Currently, E1 and DS1 frame synchronizers are produced as application specific integrated circuits (ASICs). In addition, these ASICs are produced as different parts primarily due to the differences between the two standards. Thus, two different devices must currently be produced, one for each type of system. For each type of device, a different clocking signal must be used. Having to provide different devices that support different systems adds cost and complexity to the infrastructure of a company, in addition to added inventory and support costs.
It is therefore an intended advantage of one of the described embodiments to provide an ASIC that may be configured to function as an E1 or T1 frame synchronizer.
It is a further intended advantage of the present invention to provide a single clocking interface for the ASIC, such that only one clock signal needs to be provided to the ASIC.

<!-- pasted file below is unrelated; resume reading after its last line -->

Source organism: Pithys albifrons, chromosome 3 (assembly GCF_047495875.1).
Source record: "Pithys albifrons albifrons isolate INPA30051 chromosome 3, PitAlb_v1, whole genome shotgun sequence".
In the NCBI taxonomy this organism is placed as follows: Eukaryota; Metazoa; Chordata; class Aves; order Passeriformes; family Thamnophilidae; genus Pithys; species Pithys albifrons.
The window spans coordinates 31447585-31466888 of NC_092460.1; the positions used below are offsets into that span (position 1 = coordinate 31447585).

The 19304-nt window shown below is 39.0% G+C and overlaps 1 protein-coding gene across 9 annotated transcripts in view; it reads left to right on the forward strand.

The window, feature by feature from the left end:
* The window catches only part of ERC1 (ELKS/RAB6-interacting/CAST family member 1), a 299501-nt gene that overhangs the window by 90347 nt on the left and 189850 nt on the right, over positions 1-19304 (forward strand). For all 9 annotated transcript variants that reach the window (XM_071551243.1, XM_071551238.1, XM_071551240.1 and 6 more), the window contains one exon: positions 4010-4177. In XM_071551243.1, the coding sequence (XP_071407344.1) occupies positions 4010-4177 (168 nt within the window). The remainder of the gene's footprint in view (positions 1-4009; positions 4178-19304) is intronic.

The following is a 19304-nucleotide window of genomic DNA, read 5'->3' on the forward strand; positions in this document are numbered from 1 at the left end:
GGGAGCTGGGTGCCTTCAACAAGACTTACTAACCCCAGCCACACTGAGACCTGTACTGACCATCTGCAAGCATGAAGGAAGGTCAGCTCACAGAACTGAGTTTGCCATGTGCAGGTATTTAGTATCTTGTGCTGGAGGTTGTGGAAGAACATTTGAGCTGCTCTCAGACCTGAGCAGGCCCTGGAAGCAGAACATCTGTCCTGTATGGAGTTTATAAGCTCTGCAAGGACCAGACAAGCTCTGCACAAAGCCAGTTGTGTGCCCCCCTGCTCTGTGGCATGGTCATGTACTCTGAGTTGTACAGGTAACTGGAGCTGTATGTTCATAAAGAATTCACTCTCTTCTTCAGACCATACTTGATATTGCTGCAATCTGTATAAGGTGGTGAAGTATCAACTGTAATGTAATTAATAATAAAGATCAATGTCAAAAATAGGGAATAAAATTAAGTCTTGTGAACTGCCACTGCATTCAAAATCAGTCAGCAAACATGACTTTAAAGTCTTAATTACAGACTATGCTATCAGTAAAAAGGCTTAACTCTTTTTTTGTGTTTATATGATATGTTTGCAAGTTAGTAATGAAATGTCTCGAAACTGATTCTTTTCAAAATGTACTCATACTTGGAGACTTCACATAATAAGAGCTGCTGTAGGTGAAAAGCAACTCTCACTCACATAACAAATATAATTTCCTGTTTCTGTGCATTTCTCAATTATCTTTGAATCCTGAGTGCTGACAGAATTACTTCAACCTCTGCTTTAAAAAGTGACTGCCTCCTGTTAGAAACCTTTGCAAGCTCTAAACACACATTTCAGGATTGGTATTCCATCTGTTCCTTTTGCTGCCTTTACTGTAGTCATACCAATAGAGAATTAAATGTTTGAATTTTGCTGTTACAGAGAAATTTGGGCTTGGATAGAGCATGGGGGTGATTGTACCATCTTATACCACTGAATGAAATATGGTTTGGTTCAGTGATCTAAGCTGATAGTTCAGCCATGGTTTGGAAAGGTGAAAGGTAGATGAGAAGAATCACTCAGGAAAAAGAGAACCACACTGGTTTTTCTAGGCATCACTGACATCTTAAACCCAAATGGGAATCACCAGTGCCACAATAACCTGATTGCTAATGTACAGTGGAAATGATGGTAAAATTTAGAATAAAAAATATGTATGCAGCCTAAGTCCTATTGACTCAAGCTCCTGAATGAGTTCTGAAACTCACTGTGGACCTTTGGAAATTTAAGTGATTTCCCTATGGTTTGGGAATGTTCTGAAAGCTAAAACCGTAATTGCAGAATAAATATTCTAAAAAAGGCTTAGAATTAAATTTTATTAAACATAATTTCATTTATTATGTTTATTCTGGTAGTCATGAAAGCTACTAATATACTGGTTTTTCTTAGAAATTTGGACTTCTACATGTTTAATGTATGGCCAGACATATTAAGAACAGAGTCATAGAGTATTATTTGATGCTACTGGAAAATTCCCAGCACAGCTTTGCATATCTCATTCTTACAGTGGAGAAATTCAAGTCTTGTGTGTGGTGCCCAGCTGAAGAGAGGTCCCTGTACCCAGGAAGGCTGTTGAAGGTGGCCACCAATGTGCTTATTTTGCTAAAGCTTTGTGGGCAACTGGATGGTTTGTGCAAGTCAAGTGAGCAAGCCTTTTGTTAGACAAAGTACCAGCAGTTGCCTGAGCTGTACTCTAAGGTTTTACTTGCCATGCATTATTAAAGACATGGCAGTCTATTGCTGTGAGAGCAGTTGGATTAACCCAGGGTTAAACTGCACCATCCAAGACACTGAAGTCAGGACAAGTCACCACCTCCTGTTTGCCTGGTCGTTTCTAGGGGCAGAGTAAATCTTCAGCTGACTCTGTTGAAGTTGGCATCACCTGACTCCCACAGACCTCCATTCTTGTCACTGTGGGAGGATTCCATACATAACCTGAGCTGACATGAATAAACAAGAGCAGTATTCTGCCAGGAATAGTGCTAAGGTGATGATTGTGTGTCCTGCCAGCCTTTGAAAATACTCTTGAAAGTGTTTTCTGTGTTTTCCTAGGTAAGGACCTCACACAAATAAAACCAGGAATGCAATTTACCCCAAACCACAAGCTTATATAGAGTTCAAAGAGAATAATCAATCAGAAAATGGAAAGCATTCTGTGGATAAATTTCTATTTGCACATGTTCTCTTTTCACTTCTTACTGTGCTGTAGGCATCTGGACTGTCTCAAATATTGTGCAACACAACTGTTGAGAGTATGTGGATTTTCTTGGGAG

These and other intended advantages of the described embodiments are provided by an improved de-framer that may operate with data streams generated by various input clocks. The de-framer includes a frame buffer memory; a set of frame synchronizers coupled to the frame buffer memory; and, a set of receivers coupled to the buffer memory and a corresponding frame synchronizer in the set of frame synchronizers. Each receiver is configured to receive a data stream at a first clock rate, and detect changes in the data stream at a second clock rate.
Other features and advantages of the present invention will be apparent from the accompanying drawings and from the detailed description that follows below.
The present invention is illustrated by way of example and not limitation in the figures of the accompanying drawings in which like references indicated similar elements and in which:
The DS1 synchronizer, or frame synchronizer, of the present system finds the framing bit location within an incoming DS1 framed bit stream. In one embodiment, there are 28 incoming DS1 framed serial bit streams. The incoming bit streams are stored in a frame buffer memory and a state machine in the frame synchronizer analyzes them for the framing location. In one embodiment, the frame synchronizer searches all the incoming bit streams simultaneously and synchronization is acquired for all bit streams within a 50 milliseconds time frame.